Perennial gardens are gifts to future generations in my opinion. Some of the gardens I have in Rowe were planted by my mother, most of the plants cames from her friends and aquaintances. She planted them for herself and to beautify the property but as a gardener you know that she probably knew that the garden would go on long after she was gone. I love being able to go through my flower gardens and know where the peony came from or the dark purple iris. They came from people I loved dearly that are no longer with us. I love my gardens because I remember a day spent with Bill or my sister sweating with a shovel or moving stones. Year after year I will walk down the stone path and see how my flowers are filling in. A few years from now I won’t have to worry about the weeds because the perennials will have taken over. A few years after that I will be dividing things up and giving them away – to people I care about. It’s all about paying it forward.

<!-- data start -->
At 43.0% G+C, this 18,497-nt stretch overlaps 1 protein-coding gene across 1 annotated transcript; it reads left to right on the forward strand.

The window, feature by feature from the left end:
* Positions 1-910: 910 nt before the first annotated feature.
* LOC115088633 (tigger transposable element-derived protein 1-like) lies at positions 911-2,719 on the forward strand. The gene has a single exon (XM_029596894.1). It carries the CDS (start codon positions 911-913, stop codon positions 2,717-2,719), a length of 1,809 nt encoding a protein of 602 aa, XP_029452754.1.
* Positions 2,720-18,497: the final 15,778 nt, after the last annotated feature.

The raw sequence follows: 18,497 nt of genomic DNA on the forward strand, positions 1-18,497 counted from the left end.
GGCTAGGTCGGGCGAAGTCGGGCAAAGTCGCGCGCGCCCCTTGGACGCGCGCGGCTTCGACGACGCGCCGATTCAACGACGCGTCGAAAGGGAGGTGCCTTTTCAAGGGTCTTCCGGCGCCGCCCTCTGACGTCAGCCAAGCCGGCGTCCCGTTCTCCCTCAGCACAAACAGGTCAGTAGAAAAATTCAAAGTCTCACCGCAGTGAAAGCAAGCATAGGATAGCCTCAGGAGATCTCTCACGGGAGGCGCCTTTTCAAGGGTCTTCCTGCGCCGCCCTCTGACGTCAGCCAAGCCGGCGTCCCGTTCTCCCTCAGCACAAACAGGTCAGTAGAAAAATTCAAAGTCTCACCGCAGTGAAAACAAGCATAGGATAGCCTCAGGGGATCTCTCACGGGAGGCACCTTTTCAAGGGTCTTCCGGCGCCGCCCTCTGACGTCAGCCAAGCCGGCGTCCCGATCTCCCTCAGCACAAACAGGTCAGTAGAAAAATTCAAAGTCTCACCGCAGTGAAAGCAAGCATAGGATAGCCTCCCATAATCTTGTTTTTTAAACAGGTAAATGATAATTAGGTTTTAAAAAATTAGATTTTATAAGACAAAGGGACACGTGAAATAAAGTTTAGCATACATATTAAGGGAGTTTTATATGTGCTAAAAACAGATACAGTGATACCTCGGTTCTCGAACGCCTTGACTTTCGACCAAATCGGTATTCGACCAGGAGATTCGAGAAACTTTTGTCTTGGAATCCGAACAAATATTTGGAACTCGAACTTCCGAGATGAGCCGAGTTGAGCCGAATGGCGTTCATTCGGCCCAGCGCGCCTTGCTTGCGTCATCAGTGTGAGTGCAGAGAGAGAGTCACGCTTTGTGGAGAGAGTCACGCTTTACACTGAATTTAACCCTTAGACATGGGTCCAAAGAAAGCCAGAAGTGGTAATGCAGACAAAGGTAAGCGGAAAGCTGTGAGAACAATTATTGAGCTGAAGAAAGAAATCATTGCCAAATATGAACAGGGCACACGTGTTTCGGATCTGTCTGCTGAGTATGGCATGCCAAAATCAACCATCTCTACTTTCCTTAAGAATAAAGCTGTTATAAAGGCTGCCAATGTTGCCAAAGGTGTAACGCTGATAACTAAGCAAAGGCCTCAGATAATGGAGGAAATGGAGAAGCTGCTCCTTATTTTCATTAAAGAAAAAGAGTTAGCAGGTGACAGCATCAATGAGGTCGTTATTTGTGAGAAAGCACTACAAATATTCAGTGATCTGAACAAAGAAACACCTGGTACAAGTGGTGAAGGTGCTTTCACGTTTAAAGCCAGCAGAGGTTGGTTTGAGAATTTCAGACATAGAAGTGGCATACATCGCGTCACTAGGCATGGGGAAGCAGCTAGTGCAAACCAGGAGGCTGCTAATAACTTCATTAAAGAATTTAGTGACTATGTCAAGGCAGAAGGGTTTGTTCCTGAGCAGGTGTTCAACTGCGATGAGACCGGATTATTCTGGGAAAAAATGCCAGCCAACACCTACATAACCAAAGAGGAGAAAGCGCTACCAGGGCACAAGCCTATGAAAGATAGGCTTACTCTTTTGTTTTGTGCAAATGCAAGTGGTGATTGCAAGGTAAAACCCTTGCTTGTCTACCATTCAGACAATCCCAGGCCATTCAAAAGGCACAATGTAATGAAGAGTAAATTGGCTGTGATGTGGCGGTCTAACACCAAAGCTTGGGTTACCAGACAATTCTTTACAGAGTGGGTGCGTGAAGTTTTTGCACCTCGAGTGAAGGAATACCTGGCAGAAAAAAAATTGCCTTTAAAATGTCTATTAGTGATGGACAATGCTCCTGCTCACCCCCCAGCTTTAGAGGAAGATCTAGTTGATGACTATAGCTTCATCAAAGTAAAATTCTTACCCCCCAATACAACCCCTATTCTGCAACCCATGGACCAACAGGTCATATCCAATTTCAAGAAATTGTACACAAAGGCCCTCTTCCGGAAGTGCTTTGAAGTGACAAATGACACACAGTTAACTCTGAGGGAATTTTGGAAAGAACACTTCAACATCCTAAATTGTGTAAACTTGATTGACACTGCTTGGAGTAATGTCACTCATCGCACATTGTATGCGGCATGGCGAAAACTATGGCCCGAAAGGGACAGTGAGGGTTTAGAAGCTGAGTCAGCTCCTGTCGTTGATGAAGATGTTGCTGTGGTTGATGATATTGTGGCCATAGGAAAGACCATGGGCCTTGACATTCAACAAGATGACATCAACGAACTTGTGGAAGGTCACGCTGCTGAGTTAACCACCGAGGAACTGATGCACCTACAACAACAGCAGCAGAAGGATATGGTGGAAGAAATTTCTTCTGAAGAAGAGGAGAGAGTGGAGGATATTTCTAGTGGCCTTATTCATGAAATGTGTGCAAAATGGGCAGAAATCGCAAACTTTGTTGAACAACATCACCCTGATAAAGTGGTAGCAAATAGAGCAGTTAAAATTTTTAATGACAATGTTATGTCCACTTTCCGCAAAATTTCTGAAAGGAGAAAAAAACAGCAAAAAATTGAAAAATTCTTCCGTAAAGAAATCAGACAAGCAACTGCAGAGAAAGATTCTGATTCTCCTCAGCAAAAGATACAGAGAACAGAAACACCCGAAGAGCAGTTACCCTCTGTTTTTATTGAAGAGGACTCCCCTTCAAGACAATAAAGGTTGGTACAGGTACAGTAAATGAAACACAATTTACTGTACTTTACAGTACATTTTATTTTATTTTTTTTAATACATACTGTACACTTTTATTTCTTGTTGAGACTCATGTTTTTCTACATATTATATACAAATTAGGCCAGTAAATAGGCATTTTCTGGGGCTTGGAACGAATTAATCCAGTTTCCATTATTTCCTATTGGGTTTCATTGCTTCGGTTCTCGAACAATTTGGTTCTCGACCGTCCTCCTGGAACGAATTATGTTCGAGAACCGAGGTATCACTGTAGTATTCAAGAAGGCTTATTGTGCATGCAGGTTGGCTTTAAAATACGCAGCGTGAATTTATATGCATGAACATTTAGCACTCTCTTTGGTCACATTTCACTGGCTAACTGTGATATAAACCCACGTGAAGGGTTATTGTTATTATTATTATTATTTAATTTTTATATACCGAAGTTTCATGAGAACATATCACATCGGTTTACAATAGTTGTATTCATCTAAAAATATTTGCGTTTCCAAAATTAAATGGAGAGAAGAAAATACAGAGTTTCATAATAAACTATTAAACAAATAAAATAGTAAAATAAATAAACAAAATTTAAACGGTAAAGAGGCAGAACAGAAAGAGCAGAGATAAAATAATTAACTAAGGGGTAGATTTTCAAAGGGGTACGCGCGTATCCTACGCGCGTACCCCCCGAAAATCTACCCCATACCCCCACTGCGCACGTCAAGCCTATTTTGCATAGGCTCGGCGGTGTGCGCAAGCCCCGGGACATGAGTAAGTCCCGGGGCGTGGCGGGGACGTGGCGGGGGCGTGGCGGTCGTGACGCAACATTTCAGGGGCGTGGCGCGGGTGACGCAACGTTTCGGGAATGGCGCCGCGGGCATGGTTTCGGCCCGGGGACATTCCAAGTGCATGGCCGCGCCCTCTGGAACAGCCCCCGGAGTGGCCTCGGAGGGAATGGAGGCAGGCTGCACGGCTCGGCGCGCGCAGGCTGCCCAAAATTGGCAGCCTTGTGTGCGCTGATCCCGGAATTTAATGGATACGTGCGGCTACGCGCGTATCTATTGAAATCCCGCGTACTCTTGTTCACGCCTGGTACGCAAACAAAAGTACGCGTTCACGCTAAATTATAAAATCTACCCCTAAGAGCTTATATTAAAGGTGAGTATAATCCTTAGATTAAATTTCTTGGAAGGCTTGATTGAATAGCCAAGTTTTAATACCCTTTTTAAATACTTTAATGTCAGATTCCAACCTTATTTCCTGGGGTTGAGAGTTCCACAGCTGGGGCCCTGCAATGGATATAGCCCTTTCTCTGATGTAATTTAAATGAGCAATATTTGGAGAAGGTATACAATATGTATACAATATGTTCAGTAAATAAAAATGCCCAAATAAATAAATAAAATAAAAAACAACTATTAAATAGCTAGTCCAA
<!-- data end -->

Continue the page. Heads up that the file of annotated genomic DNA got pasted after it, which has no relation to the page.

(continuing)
It seems as if it snows every day in Rowe. Last night we had maybe a half an inch of light, fluffy snow. It settles on the trees and shrubs and waits for a breeze to come along and blow it to the ground. There is such quiet beauty here. The sun came up this morning competing with the low clouds shrouding everything in a pink glow, wonderful.